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September 25, 2008

Sybase “prepared for cloud computing”

Sybase CEO John Chen said in an interview with CBR that the information management and mobility firm is already actively involved with ‘cloud computing’ but that there is more potential there yet to be tapped.

By Jason Stamper

‘Cloud computing’ is the latest trend following on from software as a service (SaaS). While SaaS was about applications being provided as a service – essentially delivered in a hosted fashion and usually charged for on a subscription basis – cloud computing can be thought of as IT as a service. Not only applications, but the likes of storage capacity and processing power are also provided in a hosted fashion, or ‘in the cloud’.

Chen was speaking to CBR on a recent visit to London. He said the firm, which offers the likes of database, business intelligence and mobile messaging technology, is well-placed to tap into the demand for cloud computing: “You still need a database and messaging in the cloud, so this is all goodness to us.”

Chen said that the firm has already seen a shift towards cloud computing as a reasonable amount of its software is offered in a hosted fashion or with cloud-style pricing models: “About 20% of our business is already charged on a usage-basis because it’s things like messaging, and another 10% of our software licenses are sold on a subscription basis,” he said. “It’s prudent to make sure we have a balance, and while I don’t see perpetual licenses going away we expect good growth in cloud-type deployments.”

Chen said it is impossible that there will be a wholesale switch to cloud computing by enterprises: “There’s always a customer preference thing with IT. A lot of people want to buy it [their own IT infrastructure], own it, treat it as a capital expense and depreciate it over time.”

Chen said the company has various cloud computing capabilities to pursue thanks to the likes of its iAnywhere mobile messaging and management platform, analytics, integration and data warehousing. “All our products are virtualized or virtualisable, so cloud computing is not threatening from that perspective,” he said.

But Chen also said that the company is keeping a close eye on pricing in the new cloud computing model: “One thing we need to watch is pricing in the cloud,” he said. “People tend to spread payments out more in the cloud model, which is fine, as long as you have large enough numbers of customers. I think we’re pretty well set up for this.”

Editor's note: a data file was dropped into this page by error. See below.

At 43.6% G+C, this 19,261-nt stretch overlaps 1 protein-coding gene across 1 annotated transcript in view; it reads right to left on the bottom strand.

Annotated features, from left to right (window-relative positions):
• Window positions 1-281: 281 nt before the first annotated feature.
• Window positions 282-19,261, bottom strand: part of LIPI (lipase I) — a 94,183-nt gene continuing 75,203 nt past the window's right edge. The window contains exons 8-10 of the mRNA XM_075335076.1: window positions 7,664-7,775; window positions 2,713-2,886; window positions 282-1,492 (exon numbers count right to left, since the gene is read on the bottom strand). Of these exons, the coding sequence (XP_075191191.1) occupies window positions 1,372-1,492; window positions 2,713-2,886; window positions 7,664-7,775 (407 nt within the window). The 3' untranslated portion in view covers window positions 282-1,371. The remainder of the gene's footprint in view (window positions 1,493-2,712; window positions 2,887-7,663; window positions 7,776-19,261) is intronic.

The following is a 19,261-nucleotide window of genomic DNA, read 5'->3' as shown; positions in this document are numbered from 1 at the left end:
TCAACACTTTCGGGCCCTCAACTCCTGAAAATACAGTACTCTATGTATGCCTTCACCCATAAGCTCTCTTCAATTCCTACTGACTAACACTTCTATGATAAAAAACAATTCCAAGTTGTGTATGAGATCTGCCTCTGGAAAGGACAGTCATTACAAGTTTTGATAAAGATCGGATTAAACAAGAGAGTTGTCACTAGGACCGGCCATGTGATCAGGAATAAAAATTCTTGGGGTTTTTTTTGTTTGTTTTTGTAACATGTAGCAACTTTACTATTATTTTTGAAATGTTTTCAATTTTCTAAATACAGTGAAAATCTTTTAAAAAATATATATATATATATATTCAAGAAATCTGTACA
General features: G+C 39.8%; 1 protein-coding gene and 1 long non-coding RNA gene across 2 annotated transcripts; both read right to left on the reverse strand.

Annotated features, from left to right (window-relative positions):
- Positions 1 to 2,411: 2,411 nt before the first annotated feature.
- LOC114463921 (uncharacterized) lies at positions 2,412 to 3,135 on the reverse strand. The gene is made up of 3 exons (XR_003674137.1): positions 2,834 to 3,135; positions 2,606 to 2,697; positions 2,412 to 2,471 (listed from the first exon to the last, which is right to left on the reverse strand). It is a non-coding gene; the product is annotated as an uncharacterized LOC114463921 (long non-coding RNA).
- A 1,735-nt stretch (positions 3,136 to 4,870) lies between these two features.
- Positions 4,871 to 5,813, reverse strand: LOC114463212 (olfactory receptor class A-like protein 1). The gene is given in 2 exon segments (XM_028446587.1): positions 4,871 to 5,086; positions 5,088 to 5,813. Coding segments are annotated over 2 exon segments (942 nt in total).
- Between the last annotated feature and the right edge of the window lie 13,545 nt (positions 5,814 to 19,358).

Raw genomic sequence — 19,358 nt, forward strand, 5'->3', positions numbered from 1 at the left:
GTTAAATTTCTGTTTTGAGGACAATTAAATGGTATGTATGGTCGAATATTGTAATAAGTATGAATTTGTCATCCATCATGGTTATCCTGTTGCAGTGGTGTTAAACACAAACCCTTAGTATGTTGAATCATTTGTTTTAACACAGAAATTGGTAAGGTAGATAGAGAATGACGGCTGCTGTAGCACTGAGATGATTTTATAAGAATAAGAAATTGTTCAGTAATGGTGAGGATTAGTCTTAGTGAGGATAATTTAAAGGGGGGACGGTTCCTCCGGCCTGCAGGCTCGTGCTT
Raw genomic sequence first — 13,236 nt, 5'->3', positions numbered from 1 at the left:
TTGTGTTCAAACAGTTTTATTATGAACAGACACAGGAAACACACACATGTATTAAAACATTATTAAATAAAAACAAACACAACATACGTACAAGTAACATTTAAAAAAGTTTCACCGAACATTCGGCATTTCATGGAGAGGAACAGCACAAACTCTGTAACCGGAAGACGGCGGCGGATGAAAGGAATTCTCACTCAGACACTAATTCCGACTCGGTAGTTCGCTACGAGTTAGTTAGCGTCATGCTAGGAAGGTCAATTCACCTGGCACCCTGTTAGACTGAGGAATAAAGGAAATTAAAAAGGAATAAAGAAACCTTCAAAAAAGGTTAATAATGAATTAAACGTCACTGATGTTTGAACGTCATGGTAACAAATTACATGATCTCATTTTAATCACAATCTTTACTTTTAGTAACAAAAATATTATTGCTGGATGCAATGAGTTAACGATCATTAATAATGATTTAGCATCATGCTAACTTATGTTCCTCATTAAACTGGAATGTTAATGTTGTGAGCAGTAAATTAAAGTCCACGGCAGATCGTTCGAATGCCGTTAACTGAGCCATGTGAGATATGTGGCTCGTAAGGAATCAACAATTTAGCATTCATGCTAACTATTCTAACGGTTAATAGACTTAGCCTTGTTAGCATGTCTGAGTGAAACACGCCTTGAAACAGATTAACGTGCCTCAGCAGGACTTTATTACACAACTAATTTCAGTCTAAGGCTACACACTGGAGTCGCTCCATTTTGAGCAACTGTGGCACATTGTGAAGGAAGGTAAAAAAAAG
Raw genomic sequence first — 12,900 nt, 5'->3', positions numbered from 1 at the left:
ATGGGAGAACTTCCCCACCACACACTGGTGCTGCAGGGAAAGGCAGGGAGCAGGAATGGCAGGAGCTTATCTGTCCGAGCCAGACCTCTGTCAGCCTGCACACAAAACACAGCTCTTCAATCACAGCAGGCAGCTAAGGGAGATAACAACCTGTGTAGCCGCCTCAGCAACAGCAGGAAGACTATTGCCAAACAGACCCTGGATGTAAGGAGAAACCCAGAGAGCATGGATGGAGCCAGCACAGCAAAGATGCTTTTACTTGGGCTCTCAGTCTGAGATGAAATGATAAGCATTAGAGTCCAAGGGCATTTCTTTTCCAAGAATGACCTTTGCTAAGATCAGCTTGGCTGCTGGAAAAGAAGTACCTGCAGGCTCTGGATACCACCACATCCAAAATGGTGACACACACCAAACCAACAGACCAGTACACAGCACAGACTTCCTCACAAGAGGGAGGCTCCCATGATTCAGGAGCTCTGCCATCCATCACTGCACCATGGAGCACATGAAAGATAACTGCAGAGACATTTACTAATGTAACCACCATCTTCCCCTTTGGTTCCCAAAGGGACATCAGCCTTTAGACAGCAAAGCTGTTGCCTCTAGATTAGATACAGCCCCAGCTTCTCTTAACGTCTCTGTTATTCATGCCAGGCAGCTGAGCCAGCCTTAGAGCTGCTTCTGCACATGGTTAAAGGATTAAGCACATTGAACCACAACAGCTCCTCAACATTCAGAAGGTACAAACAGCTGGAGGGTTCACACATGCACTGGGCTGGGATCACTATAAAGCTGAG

While more and more vendors are making noises about cloud computing, analysts have been sounding a note of caution. The 451 Group’s principal analyst William Fellows outlined some of the potential stumbling blocks in a recent report on cloud computing: “Security, red tape, fate sharing, legacy infrastructure, connectivity, offline access, performance, volume, SLA management, job security and territorialism, to name a few.”

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However Fellows said enterprises would be unwise to dismiss the new model out of hand, saying: “Cloud is the name for a real trend (utility computing 2.0), as well as an accompanying bandwagon. It’s the ‘baby and bathwater’ principle: We believe that there are good reasons not to dismiss the trend itself, despite the hype.”

Earlier this week IBM announced it is opening four new cloud computing centres, in Sao Paulo, Brazil; Bangalore, India; Seoul, Korea; and Ho Chi Minh City, Vietnam, where it said there is an increasing demand for Internet-based computing models and skills to help companies compete.

Cloud computing is emerging as a fundamental change in IT approach, said Dr. Willy Chiu, vice president of IBM High Performance On Demand Solutions.  It is a key element of the evolution to a New Enterprise Data Centre, and a powerful tool for efficient operations, especially in growth economies.

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